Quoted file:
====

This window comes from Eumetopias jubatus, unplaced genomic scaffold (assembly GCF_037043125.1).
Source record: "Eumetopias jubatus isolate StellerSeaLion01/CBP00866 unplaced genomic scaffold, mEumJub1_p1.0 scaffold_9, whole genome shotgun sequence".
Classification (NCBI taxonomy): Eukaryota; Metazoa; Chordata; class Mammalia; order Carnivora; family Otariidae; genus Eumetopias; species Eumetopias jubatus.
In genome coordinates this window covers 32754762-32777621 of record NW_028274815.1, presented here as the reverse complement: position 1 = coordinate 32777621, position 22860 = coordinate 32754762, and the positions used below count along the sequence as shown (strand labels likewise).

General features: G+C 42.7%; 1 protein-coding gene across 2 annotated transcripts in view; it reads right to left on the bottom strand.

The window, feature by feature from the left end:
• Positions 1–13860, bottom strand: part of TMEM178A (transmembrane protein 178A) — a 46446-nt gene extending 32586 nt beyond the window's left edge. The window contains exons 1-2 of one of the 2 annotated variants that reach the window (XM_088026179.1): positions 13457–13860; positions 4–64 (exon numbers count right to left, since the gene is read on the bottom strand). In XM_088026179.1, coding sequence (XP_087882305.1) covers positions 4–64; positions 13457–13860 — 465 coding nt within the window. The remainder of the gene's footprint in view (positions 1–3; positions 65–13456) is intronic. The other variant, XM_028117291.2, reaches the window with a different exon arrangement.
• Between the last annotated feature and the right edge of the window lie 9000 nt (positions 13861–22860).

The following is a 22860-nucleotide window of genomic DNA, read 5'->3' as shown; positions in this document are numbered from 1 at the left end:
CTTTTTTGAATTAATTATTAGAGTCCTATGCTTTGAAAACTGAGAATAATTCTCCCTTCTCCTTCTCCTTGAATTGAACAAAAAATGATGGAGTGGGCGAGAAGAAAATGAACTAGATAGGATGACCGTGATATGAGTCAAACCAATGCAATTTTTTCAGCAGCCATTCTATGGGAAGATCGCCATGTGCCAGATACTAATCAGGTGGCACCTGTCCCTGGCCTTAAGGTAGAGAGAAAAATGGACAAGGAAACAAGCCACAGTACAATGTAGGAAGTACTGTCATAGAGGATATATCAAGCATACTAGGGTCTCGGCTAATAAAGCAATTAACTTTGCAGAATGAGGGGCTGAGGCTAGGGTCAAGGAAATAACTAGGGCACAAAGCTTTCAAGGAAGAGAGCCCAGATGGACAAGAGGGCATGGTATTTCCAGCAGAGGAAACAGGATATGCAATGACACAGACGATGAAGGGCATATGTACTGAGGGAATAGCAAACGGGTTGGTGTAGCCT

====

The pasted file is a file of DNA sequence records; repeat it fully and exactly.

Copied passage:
This window comes from Eumetopias jubatus, unplaced genomic scaffold (assembly GCF_037043125.1).
Source record: "Eumetopias jubatus isolate StellerSeaLion01/CBP00866 unplaced genomic scaffold, mEumJub1_p1.0 scaffold_9, whole genome shotgun sequence".
Classification (NCBI taxonomy): Eukaryota; Metazoa; Chordata; class Mammalia; order Carnivora; family Otariidae; genus Eumetopias; species Eumetopias jubatus.
In genome coordinates this window covers 32754762-32777621 of record NW_028274815.1, presented here as the reverse complement: position 1 = coordinate 32777621, position 22860 = coordinate 32754762, and the positions used below count along the sequence as shown (strand labels likewise).

General features: G+C 42.7%; 1 protein-coding gene across 2 annotated transcripts in view; it reads right to left on the bottom strand.

The window, feature by feature from the left end:
• Positions 1–13860, bottom strand: part of TMEM178A (transmembrane protein 178A) — a 46446-nt gene extending 32586 nt beyond the window's left edge. The window contains exons 1-2 of one of the 2 annotated variants that reach the window (XM_088026179.1): positions 13457–13860; positions 4–64 (exon numbers count right to left, since the gene is read on the bottom strand). In XM_088026179.1, coding sequence (XP_087882305.1) covers positions 4–64; positions 13457–13860 — 465 coding nt within the window. The remainder of the gene's footprint in view (positions 1–3; positions 65–13456) is intronic. The other variant, XM_028117291.2, reaches the window with a different exon arrangement.
• Between the last annotated feature and the right edge of the window lie 9000 nt (positions 13861–22860).

The following is a 22860-nucleotide window of genomic DNA, read 5'->3' as shown; positions in this document are numbered from 1 at the left end:
CTTTTTTGAATTAATTATTAGAGTCCTATGCTTTGAAAACTGAGAATAATTCTCCCTTCTCCTTCTCCTTGAATTGAACAAAAAATGATGGAGTGGGCGAGAAGAAAATGAACTAGATAGGATGACCGTGATATGAGTCAAACCAATGCAATTTTTTCAGCAGCCATTCTATGGGAAGATCGCCATGTGCCAGATACTAATCAGGTGGCACCTGTCCCTGGCCTTAAGGTAGAGAGAAAAATGGACAAGGAAACAAGCCACAGTACAATGTAGGAAGTACTGTCATAGAGGATATATCAAGCATACTAGGGTCTCGGCTAATAAAGCAATTAACTTTGCAGAATGAGGGGCTGAGGCTAGGGTCAAGGAAATAACTAGGGCACAAAGCTTTCAAGGAAGAGAGCCCAGATGGACAAGAGGGCATGGTATTTCCAGCAGAGGAAACAGGATATGCAATGACACAGACGATGAAGGGCATATGTACTGAGGGAATAGCAAACGGGTTGGTGTAGCCT